I read an interesting book recently called Looking for Anne : How Lucy Maud Montgomery Dreamed Up a Literary Classic by Irene Gammel, which is about the writing Anne of Green Gables as well as some biographical bits about Montgomery. Apparently Maud had clipped a picture from a magazine of an early pose by model Evelyn Nesbit (the notorious under-age mistress of architect Stanford White, whose husband shot and killed White.) If you look on the Wikipedia article down the page is the picture of her with a flower wreath headband–that’s the picture Maud Montgomery pinned to her wall while she was writing Anne of Green Gables! They mention this fact at the end of the Wiki article.
I also read a book called The Secret of Lost Things by Sheridan Hay which takes place in a bookshop in New York and also deals with Herman Melville, antiquarian books and dealers and a lost manuscript hinted at by Melville in letters to Nathaniel Hawthorne. It sounded good and the characters were good but the author lost control. It went on an on, I thought nothing would ever happen and when it did it was silly. The ending ruined what could have been a good book.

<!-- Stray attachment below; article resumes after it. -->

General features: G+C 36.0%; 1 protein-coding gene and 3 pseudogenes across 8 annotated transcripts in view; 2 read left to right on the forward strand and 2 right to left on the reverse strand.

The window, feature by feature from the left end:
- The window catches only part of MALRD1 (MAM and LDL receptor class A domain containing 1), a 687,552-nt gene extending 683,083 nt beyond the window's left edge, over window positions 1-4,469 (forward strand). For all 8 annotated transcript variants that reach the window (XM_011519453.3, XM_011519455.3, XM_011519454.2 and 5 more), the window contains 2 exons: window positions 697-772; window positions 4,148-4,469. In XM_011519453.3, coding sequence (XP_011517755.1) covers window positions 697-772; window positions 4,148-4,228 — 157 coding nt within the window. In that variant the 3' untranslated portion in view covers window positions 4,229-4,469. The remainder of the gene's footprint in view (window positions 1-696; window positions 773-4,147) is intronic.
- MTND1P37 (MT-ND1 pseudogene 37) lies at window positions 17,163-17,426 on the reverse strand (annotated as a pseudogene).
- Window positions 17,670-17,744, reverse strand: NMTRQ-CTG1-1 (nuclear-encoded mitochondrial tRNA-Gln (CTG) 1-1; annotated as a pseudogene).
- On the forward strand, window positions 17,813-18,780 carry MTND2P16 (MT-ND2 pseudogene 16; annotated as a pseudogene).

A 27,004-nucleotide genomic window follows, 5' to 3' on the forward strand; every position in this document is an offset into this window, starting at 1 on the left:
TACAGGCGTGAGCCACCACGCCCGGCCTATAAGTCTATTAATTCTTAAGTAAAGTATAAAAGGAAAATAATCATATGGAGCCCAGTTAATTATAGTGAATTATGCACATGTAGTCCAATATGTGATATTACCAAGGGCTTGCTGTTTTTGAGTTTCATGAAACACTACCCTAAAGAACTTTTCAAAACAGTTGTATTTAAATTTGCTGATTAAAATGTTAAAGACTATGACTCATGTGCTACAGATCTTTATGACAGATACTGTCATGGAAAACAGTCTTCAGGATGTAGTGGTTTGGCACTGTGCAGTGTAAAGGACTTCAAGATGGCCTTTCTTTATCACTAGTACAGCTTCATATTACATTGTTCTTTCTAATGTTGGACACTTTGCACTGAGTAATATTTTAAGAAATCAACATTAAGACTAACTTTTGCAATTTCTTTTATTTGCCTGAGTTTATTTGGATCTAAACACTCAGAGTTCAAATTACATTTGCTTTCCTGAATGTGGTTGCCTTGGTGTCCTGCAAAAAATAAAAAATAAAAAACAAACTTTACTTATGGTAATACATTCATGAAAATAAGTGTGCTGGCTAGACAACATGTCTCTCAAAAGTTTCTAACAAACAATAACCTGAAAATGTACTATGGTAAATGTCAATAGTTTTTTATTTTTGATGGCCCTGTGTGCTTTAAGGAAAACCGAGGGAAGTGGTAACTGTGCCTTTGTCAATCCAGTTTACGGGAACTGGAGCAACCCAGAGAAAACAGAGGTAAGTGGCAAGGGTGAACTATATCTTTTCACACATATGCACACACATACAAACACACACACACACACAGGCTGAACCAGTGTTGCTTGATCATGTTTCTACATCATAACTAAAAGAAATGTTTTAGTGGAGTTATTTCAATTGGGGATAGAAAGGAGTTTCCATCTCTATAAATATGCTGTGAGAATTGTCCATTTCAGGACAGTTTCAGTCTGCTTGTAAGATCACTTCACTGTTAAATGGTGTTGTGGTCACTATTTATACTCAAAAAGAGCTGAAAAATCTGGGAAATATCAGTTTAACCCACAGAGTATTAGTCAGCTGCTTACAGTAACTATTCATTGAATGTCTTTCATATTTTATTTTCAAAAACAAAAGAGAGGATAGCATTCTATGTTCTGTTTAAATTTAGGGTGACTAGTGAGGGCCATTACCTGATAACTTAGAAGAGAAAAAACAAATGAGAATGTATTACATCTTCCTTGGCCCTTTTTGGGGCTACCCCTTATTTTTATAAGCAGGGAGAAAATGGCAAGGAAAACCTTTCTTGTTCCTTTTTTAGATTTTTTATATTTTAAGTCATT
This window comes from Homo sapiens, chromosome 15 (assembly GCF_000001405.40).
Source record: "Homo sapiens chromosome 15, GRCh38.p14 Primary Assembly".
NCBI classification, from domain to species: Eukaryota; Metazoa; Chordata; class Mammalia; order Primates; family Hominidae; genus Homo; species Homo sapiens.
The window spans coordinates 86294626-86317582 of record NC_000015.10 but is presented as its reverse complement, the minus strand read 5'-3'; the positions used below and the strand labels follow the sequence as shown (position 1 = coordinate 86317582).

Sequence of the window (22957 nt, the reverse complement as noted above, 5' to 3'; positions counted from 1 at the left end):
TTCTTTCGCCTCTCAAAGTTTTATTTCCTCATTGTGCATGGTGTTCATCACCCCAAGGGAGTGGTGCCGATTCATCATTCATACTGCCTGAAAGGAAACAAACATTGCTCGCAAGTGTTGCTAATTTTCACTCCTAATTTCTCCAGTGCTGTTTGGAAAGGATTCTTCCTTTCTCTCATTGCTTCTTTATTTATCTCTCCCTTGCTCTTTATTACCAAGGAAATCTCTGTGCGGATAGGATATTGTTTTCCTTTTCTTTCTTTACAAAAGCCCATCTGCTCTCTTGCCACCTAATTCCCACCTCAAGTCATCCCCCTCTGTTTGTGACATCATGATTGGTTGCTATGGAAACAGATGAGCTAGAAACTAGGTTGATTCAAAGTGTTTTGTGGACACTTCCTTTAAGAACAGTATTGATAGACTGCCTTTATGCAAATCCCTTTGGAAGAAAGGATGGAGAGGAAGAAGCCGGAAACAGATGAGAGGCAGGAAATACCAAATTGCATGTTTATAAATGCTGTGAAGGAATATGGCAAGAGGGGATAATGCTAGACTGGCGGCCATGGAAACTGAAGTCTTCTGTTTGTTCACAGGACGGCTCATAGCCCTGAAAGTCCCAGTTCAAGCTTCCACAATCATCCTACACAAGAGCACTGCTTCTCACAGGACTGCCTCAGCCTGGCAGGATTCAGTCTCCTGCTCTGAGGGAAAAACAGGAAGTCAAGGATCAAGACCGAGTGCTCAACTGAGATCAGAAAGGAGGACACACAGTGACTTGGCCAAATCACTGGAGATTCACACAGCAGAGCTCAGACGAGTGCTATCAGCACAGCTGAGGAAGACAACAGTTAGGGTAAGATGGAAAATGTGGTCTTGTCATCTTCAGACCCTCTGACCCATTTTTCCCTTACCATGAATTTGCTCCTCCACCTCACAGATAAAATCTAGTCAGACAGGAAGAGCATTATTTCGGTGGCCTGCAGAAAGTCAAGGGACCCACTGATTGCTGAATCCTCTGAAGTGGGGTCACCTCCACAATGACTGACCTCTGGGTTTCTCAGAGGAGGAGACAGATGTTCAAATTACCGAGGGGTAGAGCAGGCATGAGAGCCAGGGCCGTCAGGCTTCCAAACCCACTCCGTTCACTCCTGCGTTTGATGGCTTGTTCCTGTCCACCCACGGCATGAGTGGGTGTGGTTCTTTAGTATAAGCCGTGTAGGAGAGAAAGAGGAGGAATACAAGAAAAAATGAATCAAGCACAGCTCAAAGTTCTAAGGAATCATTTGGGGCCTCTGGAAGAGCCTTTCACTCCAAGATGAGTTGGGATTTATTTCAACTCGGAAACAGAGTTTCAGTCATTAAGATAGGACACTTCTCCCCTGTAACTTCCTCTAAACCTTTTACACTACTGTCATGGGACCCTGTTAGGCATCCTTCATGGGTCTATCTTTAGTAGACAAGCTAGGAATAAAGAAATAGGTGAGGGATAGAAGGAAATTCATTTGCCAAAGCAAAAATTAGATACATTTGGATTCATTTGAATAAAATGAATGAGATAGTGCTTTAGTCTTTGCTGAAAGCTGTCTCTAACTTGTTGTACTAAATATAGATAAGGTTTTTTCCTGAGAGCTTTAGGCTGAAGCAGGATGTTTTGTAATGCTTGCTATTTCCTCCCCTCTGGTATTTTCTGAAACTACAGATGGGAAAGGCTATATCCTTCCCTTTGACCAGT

I got my inter-library loan of A Handful of Dust by Evelyn Waugh, the book that was mentioned in a book I read called Wild Coast by John Gimlette. It started out fine, but got silly in the last third. This is supposed to be Waugh’s best book, and was chosen by TIME magazine for its one hundred best English-language novels from 1923 to present, but it was nonsense toward the end. The author provided an alternate ending which was just as bad. Someone said to me not to judge Waugh on this book but to read Brideshead Revisited. I saw the television series of that and for me he is an awful writer with mildly interesting characters. I can’t believe how popular he is.
I have eventually come to read the third book in Eduardo Galeano’s Memory of Fire trilogy. Century of the Wind relates episodes from the 20th century, but it is just as relentlessly horrifying as the first two books. It’s amazing the terrible things that humans do in the world. I’ll be reading this one for a while, but I hope to read something a bit lighter along with it.
We have had a lot of stress lately with some home repairs and family events and illness, so I bought myself a bit of eye candy, a lovely Dorling Kindersley publication of a general overview of fashion called Smithsonian Fashion: The Definitive History of Costume and Style.
It was a hardcover that had been marked down, and it’s not the greatest book for information but I like the colourful pages because they show snippets from artwork, statuary, historical books, illuminated manuscripts, and illustrations so you can directly compare bits of clothing and styles.